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Boston Mayor Boycotts St. Patrick's Day Parade After It Axes Gay Vets

Marty Walsh

"I will not tolerate discrimination in our city of any form," said Marty Walsh after the group OutVets wasn't allowed to participate.

The mayor of Boston will not march in a St. Patrick's Day parade that excludes LGBT people.

"I will not tolerate discrimination in our city of any form," Marty Walsh said in a statement after OutVets, a group of gay veterans, was denied the opportunity to participate this year. "We are one Boston, which means we are a fully inclusive city."

OutVets, which marched the past two years in the parade, announced its application had been rejected by the South Boston Allied War Council, which organizes the 116-year-old event.

The council, citing conflict with the Catholic Church, has banned OutVets and other LGBT groups in years past. In 1995, it even defended and won its right to exclude them in a unanimous U.S. Supreme Court decision.

"We just received word from them South Boston Allied War Veterans that OUTVETS has been denied entry into the 2017 South Boston St. Patrick's Day Parade," the group stated Tuesday on Facebook.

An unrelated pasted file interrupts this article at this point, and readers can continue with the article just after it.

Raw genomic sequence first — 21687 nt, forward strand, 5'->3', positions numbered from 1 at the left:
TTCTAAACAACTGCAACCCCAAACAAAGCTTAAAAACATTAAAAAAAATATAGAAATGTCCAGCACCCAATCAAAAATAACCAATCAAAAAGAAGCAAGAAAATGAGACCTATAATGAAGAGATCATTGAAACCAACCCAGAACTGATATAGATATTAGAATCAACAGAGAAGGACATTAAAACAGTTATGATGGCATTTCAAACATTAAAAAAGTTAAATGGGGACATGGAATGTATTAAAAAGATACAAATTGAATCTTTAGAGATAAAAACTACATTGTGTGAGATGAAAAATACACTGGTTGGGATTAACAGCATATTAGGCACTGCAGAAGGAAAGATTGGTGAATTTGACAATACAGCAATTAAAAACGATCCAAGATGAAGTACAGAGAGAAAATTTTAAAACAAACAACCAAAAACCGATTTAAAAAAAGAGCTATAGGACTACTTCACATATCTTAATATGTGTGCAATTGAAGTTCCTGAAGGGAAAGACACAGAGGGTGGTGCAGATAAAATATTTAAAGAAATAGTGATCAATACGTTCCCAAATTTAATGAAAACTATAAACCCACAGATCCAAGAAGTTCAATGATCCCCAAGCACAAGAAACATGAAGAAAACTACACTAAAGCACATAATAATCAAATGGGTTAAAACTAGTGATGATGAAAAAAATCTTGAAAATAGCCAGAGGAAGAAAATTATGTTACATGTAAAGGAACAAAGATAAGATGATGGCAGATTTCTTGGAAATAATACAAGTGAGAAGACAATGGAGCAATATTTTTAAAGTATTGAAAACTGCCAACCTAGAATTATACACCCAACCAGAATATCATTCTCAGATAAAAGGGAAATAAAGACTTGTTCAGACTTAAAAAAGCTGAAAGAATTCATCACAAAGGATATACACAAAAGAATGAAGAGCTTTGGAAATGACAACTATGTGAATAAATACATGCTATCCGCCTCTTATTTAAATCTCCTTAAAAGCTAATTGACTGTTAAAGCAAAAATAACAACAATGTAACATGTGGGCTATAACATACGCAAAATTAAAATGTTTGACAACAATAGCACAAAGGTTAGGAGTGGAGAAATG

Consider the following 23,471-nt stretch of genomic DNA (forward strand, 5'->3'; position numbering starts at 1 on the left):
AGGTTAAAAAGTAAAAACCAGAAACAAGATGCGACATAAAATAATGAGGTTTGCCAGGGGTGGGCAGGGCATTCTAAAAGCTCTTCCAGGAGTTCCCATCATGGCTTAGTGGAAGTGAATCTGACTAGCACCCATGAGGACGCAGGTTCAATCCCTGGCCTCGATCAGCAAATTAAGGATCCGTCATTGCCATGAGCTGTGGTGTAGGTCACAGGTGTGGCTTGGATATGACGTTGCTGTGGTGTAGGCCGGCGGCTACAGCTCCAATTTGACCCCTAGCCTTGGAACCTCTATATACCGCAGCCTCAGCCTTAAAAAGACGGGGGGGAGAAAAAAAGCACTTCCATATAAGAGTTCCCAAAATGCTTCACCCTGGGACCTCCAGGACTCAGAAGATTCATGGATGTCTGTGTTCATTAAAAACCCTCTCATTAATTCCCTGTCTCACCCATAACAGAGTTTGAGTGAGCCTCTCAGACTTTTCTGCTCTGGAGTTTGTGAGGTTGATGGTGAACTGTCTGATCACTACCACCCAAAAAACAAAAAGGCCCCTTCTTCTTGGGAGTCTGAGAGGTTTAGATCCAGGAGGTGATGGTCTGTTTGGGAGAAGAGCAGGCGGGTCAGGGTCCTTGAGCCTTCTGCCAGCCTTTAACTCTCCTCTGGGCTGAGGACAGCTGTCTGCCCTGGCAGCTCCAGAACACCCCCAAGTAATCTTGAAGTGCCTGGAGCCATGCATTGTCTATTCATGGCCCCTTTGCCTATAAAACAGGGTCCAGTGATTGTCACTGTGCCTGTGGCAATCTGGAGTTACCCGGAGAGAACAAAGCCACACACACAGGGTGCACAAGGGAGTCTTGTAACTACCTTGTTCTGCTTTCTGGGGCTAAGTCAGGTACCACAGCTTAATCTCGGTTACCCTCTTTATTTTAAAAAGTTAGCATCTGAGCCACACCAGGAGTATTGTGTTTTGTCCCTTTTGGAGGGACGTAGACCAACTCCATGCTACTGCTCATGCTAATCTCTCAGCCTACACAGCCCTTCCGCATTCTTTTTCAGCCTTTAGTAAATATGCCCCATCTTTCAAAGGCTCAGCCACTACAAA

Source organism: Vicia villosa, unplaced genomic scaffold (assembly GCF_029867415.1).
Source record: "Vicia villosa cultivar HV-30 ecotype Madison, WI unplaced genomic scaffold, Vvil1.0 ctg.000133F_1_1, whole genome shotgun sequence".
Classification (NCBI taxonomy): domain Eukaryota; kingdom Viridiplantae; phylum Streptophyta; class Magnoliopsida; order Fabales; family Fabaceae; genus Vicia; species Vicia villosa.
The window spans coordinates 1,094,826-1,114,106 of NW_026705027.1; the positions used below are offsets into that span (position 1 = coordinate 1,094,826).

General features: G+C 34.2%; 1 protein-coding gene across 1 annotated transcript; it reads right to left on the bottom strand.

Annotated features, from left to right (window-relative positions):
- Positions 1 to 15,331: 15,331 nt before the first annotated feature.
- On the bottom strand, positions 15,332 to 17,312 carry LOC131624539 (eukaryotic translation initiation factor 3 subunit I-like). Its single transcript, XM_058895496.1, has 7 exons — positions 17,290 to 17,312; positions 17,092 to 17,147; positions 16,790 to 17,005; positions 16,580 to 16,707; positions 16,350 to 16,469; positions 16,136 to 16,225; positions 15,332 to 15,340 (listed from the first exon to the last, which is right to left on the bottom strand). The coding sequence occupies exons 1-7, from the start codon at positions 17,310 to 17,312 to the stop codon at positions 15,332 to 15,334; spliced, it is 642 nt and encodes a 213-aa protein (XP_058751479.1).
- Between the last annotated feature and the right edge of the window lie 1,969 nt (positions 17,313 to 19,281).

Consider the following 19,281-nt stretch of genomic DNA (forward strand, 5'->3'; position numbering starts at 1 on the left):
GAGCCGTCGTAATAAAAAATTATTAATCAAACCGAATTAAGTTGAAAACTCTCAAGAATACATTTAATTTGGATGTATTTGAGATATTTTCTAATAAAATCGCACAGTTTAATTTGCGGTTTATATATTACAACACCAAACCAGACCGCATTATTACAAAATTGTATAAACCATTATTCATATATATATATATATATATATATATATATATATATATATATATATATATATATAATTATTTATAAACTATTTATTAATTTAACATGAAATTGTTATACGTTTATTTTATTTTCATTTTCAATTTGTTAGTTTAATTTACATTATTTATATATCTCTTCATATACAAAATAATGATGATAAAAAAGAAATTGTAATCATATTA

"The Council did not give a clear reason, but, given the tenor of the Council's deliberations, one can assume it's because we are LGBTQ. This is a sad day for the LGBTQ community and for veterans of all backgrounds," the group added.

The South Boston Allied War Council has yet to comment, so it has yet to be determined if the current debates over so-called "religious freedom," which has been supported by the Trump administration, played a hand in the decision.

In addition to Walsh, Gov. Charlie Baker and Rep. Stephen F. Lynch said said they would be unlikely to participate, reports The Boston Globe.

"That word veteran, to me, approaches 'holy,' and the idea that we would restrict the opportunity for men and women who put on that uniform, who know full well they could put themselves in harm's way, and deny them an opportunity to march in the parade that's about celebrating veterans doesn't make any sense to me," Baker said.

The event, held March 17, is one of the country's largest celebrations of Irish heritage. Another major celebration, the St. Patrick's Day Parade in New York, lifted its long-standing ban on LGBT marchers last year.

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